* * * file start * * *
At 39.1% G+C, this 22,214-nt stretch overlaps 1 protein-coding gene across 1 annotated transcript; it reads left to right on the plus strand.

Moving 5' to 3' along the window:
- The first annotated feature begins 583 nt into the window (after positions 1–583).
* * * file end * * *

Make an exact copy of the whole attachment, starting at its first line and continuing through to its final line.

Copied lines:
At 39.1% G+C, this 22,214-nt stretch overlaps 1 protein-coding gene across 1 annotated transcript; it reads left to right on the plus strand.

Moving 5' to 3' along the window:
- The first annotated feature begins 583 nt into the window (after positions 1–583).